Parents are finding it challenging to educate their children as well as entertain them during the lockdown. However, it is more challenging for a parent with an autistic child to manage their child’s behaviour with the current restrictions.
The month of April is world autism month. A time when we have an opportunity to increase understanding and acceptance of individuals living with autism.
How does autism affect kids?
There is no telling for sure how a child with autism actually feels but children on the spectrum find it difficult to understand what is happening around them. They are unable to interpret social cues and make sense of communication. They find it challenging to communicate their emotions and needs. This leads to them experiencing immoderate levels of anxiety, having meltdowns and expressing their emotions physically.
Covid-19 and Autism
With the current lockdown restrictions, parents of autistic children may find it difficult to communicate the importance of these regulations and how to reduce the spread of Covid-19.
Here are some tips that will help parents in communicating as well as managing their autistic child’s behaviour:
Create a Routine
Routine helps autistic children understand what is happening around them. It introduces some form of stability and eases their anxiety.
Routine boards should be put up and kept in a simple format. Stick on visual aids of activities should be provided. This is an interactive method which gives the child the opportunity to visually interpret their activities for the day. (suitable for Non-verbal Children)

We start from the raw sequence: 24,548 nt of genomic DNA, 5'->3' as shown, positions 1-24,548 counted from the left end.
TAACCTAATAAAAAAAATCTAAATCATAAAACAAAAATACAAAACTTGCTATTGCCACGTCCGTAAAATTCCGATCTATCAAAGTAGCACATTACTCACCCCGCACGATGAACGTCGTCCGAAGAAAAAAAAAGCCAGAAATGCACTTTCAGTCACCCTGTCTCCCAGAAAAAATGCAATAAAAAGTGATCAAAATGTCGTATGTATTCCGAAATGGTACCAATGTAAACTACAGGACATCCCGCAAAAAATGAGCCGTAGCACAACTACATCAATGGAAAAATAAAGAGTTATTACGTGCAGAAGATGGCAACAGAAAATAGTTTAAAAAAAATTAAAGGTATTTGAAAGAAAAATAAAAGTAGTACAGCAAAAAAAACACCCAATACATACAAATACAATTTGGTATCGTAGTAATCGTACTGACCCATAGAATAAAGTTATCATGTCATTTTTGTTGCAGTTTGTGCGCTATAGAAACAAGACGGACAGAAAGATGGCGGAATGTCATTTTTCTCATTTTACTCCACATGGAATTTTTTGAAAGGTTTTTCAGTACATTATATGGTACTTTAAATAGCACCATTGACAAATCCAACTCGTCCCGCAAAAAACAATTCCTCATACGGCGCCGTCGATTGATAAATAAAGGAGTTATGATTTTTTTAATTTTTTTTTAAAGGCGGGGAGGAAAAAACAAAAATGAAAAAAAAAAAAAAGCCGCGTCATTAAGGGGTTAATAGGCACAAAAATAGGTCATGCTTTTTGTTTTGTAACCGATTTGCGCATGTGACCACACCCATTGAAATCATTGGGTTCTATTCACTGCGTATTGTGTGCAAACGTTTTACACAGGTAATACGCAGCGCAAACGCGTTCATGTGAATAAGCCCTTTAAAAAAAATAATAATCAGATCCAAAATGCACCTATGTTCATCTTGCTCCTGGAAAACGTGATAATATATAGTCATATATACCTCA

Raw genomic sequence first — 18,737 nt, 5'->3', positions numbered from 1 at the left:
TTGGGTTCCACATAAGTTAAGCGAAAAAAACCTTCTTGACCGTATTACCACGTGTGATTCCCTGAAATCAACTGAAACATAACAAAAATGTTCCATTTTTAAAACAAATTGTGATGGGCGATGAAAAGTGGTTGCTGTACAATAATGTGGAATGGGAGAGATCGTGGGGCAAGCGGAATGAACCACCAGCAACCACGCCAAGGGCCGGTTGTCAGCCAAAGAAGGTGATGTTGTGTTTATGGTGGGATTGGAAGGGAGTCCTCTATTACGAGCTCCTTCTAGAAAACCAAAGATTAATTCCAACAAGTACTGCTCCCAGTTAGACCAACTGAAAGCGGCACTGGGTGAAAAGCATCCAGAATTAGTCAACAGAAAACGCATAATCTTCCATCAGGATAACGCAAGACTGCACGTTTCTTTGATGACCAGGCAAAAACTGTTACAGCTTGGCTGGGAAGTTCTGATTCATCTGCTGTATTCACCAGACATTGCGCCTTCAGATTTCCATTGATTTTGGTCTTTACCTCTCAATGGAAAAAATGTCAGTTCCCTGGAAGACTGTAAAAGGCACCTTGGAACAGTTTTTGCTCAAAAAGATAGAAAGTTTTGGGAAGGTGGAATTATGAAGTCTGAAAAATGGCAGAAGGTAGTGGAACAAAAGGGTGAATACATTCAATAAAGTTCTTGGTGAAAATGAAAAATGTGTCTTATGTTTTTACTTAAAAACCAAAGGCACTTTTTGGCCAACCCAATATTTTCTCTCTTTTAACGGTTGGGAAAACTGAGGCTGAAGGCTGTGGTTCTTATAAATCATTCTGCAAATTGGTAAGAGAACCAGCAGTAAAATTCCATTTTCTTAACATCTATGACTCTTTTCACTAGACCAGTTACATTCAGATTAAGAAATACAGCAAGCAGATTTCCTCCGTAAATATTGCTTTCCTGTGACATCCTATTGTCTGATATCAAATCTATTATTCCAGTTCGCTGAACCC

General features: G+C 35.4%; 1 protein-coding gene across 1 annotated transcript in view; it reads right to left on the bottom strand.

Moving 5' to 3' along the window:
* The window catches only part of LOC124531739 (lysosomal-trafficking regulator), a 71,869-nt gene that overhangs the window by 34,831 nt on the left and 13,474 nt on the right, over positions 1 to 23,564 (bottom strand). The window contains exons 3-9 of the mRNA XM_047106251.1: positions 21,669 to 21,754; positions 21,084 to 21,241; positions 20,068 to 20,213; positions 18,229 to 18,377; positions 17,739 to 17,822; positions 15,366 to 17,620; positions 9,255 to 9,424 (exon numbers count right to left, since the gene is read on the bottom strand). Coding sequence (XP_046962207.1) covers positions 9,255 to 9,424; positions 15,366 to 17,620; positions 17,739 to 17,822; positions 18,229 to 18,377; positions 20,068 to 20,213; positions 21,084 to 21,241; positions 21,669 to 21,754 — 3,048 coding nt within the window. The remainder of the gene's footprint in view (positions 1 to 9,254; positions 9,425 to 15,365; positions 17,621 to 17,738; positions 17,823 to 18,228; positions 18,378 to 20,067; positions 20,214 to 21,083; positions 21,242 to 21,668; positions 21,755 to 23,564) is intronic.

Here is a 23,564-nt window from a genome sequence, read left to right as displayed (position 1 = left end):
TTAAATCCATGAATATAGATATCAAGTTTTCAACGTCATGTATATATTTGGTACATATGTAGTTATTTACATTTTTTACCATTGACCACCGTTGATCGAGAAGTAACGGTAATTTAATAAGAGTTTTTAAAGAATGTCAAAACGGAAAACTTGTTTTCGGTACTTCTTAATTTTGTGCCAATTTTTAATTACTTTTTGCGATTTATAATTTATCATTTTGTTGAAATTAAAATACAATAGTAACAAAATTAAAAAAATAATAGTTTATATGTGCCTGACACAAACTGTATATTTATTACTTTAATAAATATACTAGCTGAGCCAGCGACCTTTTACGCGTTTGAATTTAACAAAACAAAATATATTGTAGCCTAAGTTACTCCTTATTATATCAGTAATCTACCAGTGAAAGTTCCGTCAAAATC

are used as a way to communicate important messages to autistic children. It helps the child understand appropriate behaviour and consequences of behaviour. Parents can make up social stories with appropriate visual aids to explain the importance of washing hands, social distancing and appropriate behaviour when unwell. (Suitable for non-verbal children)
Autistic children also enjoy sensory-stimulating activities. They have difficulties processing sensory information and these activities can help stimulate them. You can take simple tasks that focus on a specific sensory and this will engage an autistic child.
Here are a few sensory activity examples:
Homemade musical items
It is important to remember that every autistic child has their own personality and preference. So stick to it and try not to take them too far out of their comfort zone.
This article was in collaboration with Ms Alina Reddy, BsocSc Psychology and Sociology. Reddy is a LSEN educator working in autism.